Brussels. Is there any less loveable west European capital? The moment you step out of Bruxelles-Midi station — after all these years, I still forget that Midi means south, not central — your heart sinks. At Gare de Marseille Saint Charles, the rooftops of the city unfold below you and sweep down to the glistening Mediterranean. At Waterloo, Westminster winks across the Thames. At Bruxelles-Midi, you walk out into kind of Day of the Dead set. The tatty streets are ankle deep in litter. Signs on lampposts say One dog produces 80 kg of shit a year, and a fair bit of it can be sampled underfoot. There is graffiti on every vertical surface, even the sides of parked vans, not all of which have been abandoned. All around you are transients and chancers, mostly from nations far away from Belgium, who drift in and out of junk-food outlets or loiter in doorways. This, folks, is the capital of the New Europe.
I know it’s not all crap. Back in the 1980s, I found lovely little squares, splendid boulevards and steep alleys with good bars with fine beers. The Grande Place is still superb (and the gimmicky little statue of a boy taking a pee is still annoying). But most of it is just shabby and dispiriting now. And a bit dangerous. Few other European capitals have militia types patrolling the metro trains cradling what look like AK-47s.
The feel and the speech of Brussels are French — it is hard now to believe now that this city was ever the capital of Flanders. From the foundation of Belgium, it has aspired to be a second Paris. It never quite made it. Brussels is a Poundshop Paris (though, Paris itself is a Poundshop Paris these days) — one more cosmopolitan nowhere place with some great architecture, where two-thirds of the population are not even Belgium-born and you hear more Arabic than Flemish in the streets. The nice bits have been commandeered by the EU elite. So nobody is really at home in Brussels. I have passed through it countless times, and cannot remember an occasion when I was not glad to see the back of it.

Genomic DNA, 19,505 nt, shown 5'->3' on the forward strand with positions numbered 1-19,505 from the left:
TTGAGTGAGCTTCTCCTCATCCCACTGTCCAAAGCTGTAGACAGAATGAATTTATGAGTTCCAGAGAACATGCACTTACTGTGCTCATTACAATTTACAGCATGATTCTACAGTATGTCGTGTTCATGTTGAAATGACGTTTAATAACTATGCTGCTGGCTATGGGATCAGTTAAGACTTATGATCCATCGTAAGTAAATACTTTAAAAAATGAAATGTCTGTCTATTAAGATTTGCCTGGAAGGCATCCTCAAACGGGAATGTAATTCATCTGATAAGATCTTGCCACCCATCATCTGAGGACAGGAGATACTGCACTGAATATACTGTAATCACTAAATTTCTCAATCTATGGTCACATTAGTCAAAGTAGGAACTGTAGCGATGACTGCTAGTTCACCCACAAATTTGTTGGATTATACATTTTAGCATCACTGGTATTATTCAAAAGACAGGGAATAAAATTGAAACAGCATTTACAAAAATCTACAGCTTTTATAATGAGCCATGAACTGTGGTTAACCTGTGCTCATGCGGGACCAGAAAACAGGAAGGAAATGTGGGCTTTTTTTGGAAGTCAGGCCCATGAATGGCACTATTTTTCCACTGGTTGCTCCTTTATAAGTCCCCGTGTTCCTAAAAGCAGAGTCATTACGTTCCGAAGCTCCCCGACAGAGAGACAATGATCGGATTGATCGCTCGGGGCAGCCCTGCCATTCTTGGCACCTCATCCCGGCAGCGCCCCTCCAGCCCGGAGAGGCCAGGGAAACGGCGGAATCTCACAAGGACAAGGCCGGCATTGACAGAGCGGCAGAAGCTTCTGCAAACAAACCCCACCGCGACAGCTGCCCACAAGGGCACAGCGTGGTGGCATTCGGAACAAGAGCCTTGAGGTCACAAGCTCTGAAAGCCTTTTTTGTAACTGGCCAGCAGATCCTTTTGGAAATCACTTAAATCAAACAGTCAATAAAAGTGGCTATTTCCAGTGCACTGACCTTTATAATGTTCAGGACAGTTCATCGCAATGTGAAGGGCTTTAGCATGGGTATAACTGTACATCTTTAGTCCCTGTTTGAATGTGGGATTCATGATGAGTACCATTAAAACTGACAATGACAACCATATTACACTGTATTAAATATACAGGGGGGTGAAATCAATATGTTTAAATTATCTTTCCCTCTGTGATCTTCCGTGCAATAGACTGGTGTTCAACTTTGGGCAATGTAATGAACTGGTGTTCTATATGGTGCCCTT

It is of course the architecture — the Hôtel de Ville, Notre Dame du Sablon church, the Musée de la Ville — that reminds you that this is supposed to be one of the great cities of Europe. But there is so much bland and downright ugly stuff in-between. It also has some of the most pompous buildings the Victorian age produced, results of the Belgian tendency to compensate for national fragility by putting up colossal public edifices. The stations at Tournai and Charleroi Sud are two of them; in Brussels, the foremost example is perhaps the Palais de Justice.
The evening I visited it, some years back, it was in total darkness due to works, which accentuated the apocalyptic gloom projected by this foursquare hilltop behemoth modestly rendered in the styles of various ancient empires. With its great dome alone weighing 24,000 tons, as heavy as a ship, it took two decades to complete and looks today as though it could still hold off a tank assault. It is reputed to be one of the biggest edifices built anywhere in the nineteenth century. It went up in the reign of Leopold II, the “builder king” and usurper of the Congo.
A great deal of what Brussels is today, and indeed what Belgium is today, is the work of this controversial figure, who was its longest-reigning and most ambitious monarch. The second Belgian king, son of Leopold I, and first to have actually been born in the country, he reigned during the high tide of European imperialism, when Africa was seen as a place of “wealth to be reaped and souls to be saved,” in the words of Comte Louis de Lichtervelde in Leopold of the Belgians (1929), whose book I am cribbing from here. Yes, the source is old and politically incorrect by today’s standards, but the author was a leading politician of the time and closer to the action that most commentators. And what he writes is interesting.
Leopold’s realm was a stripling nation just a few decades old when he ascended the throne, and it had been reduced to impotent neutrality by the Treaty of London in 1839. Meanwhile, every other European maritime power had an overseas empire, and on Belgium’s eastern flank, Germany waxed ever stronger and more threatening. With a relatively strong industrial base, but lacking an outlet for its energies, Belgium was a “boiler without a safety valve.” Leopold saw a colony as a way to unify the nation across its ethnic divide and win for it a place as an equal among European nations. Hence, de Lichtervelde suggests, the Congo adventure was undertaken partly for domestic reasons — to consolidate the Belgian nation.
A methodical and single-minded operator, Leopold II spent years in the preparation. After exploring land-grabbing options in China and elsewhere, he planned the annexation of the Congo, then one of the few still un-colonised places in Africa, with Stanley of Livingston fame. Arrayed against him were not only the established imperial powers of Britain and France, but also Germany, which had African ambitions of its own, and last but not least the Belgian people, who were at least united in one thing, their coolness to the whole loony-looking enterprise.